Theft Deceptive or Fraudulent Business Practices

On Behalf of | May 31, 2017 | Theft

Pennsylvania Statute 4107 Title 18 in the Pennsylvania Crimes Code defines what makes certain business transactions illegal or fraudulent or a type of theft in the eyes of the law. Burglary There are a variety of ways in which both the buyer and the seller can violate this statute thereby committing a theft. If either party possesses a tool or device that provides a false measurement to record any quality or quantity of goods or services being provided, the transaction becomes fraudulent. If the seller does not deliver the represented quantity of said commodity or service of what was agreed upon during the transaction, then it is a fraudulent business practice as well. The reverse side of that is when the buyer is in charge of weighing out or measuring the goods and they take more than what was agreed upon.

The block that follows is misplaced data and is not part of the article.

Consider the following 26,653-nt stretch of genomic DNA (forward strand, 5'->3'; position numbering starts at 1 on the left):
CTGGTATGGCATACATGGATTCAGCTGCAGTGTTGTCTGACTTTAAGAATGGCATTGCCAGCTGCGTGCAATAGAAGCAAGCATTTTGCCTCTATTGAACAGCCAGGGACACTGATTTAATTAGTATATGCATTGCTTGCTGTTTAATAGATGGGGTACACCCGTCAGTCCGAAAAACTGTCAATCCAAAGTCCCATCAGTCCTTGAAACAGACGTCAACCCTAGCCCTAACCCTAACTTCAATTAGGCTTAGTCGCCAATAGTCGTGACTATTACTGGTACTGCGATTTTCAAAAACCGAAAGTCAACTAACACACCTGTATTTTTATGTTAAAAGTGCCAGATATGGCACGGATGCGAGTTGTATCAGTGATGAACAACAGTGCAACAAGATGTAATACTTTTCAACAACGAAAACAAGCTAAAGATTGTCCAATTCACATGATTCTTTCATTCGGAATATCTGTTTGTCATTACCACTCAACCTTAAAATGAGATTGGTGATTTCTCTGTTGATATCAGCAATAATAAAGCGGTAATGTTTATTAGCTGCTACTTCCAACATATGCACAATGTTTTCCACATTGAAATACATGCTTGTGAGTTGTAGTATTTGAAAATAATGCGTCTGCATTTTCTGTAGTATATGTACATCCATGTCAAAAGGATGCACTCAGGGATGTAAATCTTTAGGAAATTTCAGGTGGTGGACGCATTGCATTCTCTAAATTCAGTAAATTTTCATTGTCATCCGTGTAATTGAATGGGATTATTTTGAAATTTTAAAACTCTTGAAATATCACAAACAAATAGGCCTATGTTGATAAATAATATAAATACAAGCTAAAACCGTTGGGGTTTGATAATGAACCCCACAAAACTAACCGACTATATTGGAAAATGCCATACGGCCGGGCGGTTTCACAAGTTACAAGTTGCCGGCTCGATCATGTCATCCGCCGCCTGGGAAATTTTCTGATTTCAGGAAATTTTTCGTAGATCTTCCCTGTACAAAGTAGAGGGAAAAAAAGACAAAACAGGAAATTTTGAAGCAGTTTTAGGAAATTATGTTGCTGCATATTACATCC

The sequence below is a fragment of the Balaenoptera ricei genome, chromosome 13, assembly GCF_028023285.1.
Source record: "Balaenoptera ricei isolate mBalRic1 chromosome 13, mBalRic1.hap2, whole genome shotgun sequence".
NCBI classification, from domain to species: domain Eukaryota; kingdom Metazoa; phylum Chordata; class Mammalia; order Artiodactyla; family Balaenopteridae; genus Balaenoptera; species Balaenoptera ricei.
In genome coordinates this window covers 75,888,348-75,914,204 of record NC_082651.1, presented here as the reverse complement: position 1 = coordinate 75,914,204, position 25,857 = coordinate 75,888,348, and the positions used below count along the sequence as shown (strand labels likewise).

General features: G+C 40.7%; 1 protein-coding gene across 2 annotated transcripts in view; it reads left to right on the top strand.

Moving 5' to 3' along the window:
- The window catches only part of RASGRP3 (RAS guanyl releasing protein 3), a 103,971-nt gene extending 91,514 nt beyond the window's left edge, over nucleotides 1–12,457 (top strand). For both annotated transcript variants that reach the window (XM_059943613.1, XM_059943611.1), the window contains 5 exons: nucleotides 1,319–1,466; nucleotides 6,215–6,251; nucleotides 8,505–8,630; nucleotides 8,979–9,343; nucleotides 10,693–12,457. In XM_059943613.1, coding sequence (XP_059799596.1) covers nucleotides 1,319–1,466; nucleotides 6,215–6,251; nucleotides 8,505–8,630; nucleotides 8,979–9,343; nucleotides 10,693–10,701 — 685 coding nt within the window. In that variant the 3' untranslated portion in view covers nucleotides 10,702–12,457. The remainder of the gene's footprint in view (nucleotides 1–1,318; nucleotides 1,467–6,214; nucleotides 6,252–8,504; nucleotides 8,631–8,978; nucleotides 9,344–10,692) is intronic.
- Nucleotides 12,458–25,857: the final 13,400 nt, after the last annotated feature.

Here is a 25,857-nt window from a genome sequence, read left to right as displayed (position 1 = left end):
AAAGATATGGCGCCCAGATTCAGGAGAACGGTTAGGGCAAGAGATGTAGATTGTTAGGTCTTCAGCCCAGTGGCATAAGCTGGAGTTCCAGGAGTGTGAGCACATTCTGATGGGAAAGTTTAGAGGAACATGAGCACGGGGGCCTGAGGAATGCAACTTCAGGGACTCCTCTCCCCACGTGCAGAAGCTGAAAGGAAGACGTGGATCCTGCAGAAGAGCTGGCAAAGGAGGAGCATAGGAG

Other ways in which a seller can violate this statute committing a type of theft is by mislabeling the commodity or composition of what is being sold. A seller cannot use any misleading statements in any advertisement to the public to promote the purchase or sale of goods or services, or when trying to gain investors in a business venture. cyberbullying False information such as the number of investors, the amount that the buyer can expect to be returned in compensation in the future, or the availability and marketability of the product will make the seller an offender. The penalties for breaking these laws vary depending on the amount of the transaction. If the transaction amount exceeds $2,000, it is a felony of the third degree. If the amount involved is greater than $200 but less than $2,000 it is a misdemeanor of the first degree, and if the amount involved is less than $200 or the amount cannot be correctly determined, it is a misdemeanor of the second degree. If the victim of the offense is 60 or older, the grading of the offense will be one grade higher. The only defense to the prosecution is if the defendant can prove by a preponderance of evidence that his/her conduct was not knowingly or recklessly deceptive.

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